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Rotational Motion of a disc of mass

  1. Jan 23, 2005 #1
    I'm stuck on a miniquestion in my HW that is hindering the entire problem, so here it is.

    A disc of mass M, radius R, Icm =1/2MR^2 is rolling down an incline dragging a mass M attached with a light rod to a bearing at the center of the disc. The friction coefficients are the same for both masses, us and uk.

    Determine the linear acceleration of the mass M.

    Well, this question seems easy, and I ended up with 2fs/M = a.
    But I need to find out what fs is to simplify my answer, and I can't figure out how.
  2. jcsd
  3. Jan 23, 2005 #2


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    Science Advisor

    I don't see how any one can tell you what fs IS if you don't tell us what it MEANS. I might guess, since it is "f", that it is a force and then guess that "s" means directed along the incline, but I'm still not sure whether it is the force of gravity along the incline or the retarding force due to friction.

    If it is gravitational force, then it is -2Mgsin(θ) where θ is the angle the incline makes with the horizontal. (Notice the 2. Gravity pulls on both masses.)

    If it is the friction force then it is μMgcos(θ) where Mgcos(θ) is the force normal to the plane due to the weight of the second mass. The disk is rolling so there is no sliding friction.
  4. Jan 23, 2005 #3
    I'm sorry I should have been clearer. fs is the frictional force, except on my paper my teacher said that fs does not equal uMGcos(theta), which is the source of my problem. He says fs equals 1/2Ma, which is where I got a = 2fs/M from.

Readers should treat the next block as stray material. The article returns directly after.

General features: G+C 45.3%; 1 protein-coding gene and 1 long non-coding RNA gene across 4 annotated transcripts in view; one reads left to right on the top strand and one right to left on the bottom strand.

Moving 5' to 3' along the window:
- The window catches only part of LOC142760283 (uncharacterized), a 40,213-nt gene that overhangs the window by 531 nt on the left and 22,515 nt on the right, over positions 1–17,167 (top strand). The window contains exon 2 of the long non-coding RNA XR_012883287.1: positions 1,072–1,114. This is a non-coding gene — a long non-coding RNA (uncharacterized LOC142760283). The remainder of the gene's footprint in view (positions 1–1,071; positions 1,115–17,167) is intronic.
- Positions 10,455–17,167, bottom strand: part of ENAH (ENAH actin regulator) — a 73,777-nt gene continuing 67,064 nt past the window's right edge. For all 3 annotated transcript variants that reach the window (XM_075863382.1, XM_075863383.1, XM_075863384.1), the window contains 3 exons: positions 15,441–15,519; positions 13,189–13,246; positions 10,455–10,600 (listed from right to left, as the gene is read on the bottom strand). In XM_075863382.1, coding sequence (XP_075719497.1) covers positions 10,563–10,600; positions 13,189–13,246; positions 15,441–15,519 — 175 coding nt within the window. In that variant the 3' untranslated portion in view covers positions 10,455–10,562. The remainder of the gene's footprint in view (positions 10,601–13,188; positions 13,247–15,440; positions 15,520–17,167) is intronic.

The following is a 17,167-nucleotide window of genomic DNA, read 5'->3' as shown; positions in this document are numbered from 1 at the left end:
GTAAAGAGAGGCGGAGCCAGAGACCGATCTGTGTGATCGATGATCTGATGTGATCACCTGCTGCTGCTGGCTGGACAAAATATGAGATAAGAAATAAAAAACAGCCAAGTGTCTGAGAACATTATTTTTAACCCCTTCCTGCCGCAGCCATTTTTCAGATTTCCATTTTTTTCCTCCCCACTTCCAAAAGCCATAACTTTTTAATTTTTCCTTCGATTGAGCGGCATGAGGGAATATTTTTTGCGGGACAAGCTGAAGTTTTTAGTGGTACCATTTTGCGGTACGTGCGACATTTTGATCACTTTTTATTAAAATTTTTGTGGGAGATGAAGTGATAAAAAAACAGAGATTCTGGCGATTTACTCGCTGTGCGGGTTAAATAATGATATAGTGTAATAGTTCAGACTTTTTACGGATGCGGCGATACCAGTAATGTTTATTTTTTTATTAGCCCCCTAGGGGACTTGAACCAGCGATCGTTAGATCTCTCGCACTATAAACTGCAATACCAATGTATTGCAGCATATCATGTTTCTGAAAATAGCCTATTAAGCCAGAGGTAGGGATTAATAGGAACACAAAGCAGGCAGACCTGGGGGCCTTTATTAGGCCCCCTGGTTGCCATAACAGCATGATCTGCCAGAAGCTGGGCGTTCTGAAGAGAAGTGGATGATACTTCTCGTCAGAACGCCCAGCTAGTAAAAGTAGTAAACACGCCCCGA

Sum of the torques = I(angular acceleration)
    fsR = 1/2MR^2(a/R)
    fs = 1/2Ma
    Last edited: Jan 23, 2005
  5. Jan 23, 2005 #4

    Doc Al

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    That comes from applying Newton's 2nd law to the rotational motion of the cylinder. ([itex]\tau = I \alpha[/itex]) Now apply Newton's 2nd law to the translational motion of the entire system.
  6. Jan 23, 2005 #5
    Okay, here is the source of my confusion about this problem. First it says find the linear acceleration of mass M, then the following question asks me to find the frictional force acting on the disc. But don't I need to find the frictional force before I find the acceleration?
  7. Jan 23, 2005 #6

    Doc Al

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    Staff: Mentor

    No. In fact, the only way you can find the static friction on the disc is to find the acceleration, since it depends on the acceleration. Try it!

    (Static friction is a "passive" force--it can adjust to be whatever it needs to be up to a maximum value.)
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